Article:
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Using state of the art quantum calculations, we have studied the electronic and transport properties of a variety of nanotube-based structures relevant for the design of nanoscale electronic devices. We have investigated the conductance of carbon nanotubes under mechanica distortions such as bending, defects and tube-tube contacts, and analyzed the behavior of carbon nanotube-metal contacts with the aim of explaining the anomalously large contact resistance observed in nanotube devices. Our results provide a clear interpretation of recent experimenta findings and suggest avenues for the use of carbon nanotubes in electromechanical systems.
High strain conditions can lead to a variety of atomic transformations in nanotubes, which usually occur via successive bond rotations. The energetic barrier for the rotation is dramatically lowered by strain, and ab initio results for its strain dependence are presented. While very high strain rates must lead to tube breakage, (n,m) nanotubes with n, m < 14 can display plastic flow under suitable conditions. This occurs through the formation of a 5-7-7-5 defect, which then splits into two 5-7 pairs. The index of the tube changes between the 5-7 pairs, potentially leading to metal-semiconductor junctions. The high strain conditions can be imposed on the tube via, e.g., AFM tip manipulations, and we show that such procedures can lead to intratube device formation.
The defects and the index changes occurring during the mechanical transformations also affect the electrical properties of nanotubes. We have computed the quantum conductances of strained defective and deformed tubes using the tight binding method. The results show that the defect density and the contacts play key roles in reducing the conductance at the Fermi energy. We also explored the role of bending in changing the electrical properties and found that mechanical deformations affect differently the transport properties of achiral and chiral nanotubes. Our results are in good agreement with recent experimental data.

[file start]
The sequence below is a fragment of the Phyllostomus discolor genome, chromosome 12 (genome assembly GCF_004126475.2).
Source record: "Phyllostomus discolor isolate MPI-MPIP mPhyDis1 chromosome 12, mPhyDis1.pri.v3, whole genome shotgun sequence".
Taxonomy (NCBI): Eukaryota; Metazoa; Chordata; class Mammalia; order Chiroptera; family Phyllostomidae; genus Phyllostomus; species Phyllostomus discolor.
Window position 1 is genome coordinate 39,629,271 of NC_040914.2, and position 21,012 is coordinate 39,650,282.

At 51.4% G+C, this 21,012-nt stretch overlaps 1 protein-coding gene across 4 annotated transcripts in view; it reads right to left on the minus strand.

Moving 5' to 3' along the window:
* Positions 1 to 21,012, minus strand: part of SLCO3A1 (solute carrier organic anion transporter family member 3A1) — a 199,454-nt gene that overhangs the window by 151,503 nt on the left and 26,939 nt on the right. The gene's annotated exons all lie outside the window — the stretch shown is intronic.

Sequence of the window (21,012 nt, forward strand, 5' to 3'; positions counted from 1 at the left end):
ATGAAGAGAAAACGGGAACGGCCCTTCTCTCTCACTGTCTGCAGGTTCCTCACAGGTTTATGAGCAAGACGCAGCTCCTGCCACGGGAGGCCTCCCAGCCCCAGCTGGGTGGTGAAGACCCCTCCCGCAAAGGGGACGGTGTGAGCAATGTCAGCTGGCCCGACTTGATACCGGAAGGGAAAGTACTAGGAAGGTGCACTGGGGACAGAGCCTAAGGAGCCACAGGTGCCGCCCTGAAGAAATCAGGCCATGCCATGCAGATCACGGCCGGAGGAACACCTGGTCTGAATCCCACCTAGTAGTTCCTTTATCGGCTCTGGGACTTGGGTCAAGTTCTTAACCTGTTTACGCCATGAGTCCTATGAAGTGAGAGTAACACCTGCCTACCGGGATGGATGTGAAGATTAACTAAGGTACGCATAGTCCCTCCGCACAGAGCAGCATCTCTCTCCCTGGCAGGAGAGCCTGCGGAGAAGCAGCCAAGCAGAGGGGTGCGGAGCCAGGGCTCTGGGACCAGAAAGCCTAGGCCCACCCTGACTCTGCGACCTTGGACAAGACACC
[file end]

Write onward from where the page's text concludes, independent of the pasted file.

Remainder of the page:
We present the results of a large-scale molecular dynamics investigation of addimers on strained carbon nanotubes. We find that addimers induce a new set of transformations that lead to the formation of extended defects that are actually short segments of tubes of altered helicity. As these defects wrap themselves about the circumference of the nanotube, this suggests that the combination of addimers and strain may well lead to the formation of nanotube-based quantum dots. The formation of these quantum dots is most favorable for the (n.O) zigzag tubes. For these tubes, addimers induce plastic transformations in tubes that normally display brittle behavior.
The results of extensive theoretical studies of group IV impurities and surface and interface properties of nitrides are presented and compared with available experimental data. Among the impurities, we have considered substitutional C, Si, and Ge. CN is a very shallow acceptor, and thus a promising p-type dopant. Both Si and Ge are excellent donors in GaN. However, in AlGaN alloys the DX configurations are stable for a sufficiently high Al content, which quenches the doping efficiency. At high concentrations, it is energetically favorable for group IV impurities to form nearest-neighbor Xcation-XN pairs. Turning to surfaces, AIN is known to exhibit NEA. We find that the NEA property depends sensitively on surface reconstruction and termination. At interfaces, the strain effects on the band offsets range from 20% to 40%, depending on the substrate. The AIN/GaN/InN interfaces are all of type I, while the A10.5Ga0.5 N/A1N zinc-blende (001) interface may be of type II. Further, the calculated bulk polarizations in wurtzite AIN and GaN are -1.2 and -0.45 μC/cm2, respectively, and the interface contribution to the polarization in the GaN/AlN wurtzite multi-quantum-well is small.
The results of theoretical studies of the bulk and interface properties of nitrides are presented. As a test the bulk properties, including phonons of GaN at the Γ-point, are calculated and found to be in excellent agreement with the experimental data. At interfaces, the strain effects on the band offsets range from 20% to 40%, depending on the substrate. The AlN/GaN/InN interfaces are all of type I, while the Al0.5Ga0.5N on A1N zinc-blende (001) interface is of type II. Further, an interface similar to those used in the recent blue laser diodes is of type I and does not have any electronically active interface states. The valence band-offset in the (0001) GaN on A1N interface is -0.57 eV and the conduction band-offset is 1.87 eV.
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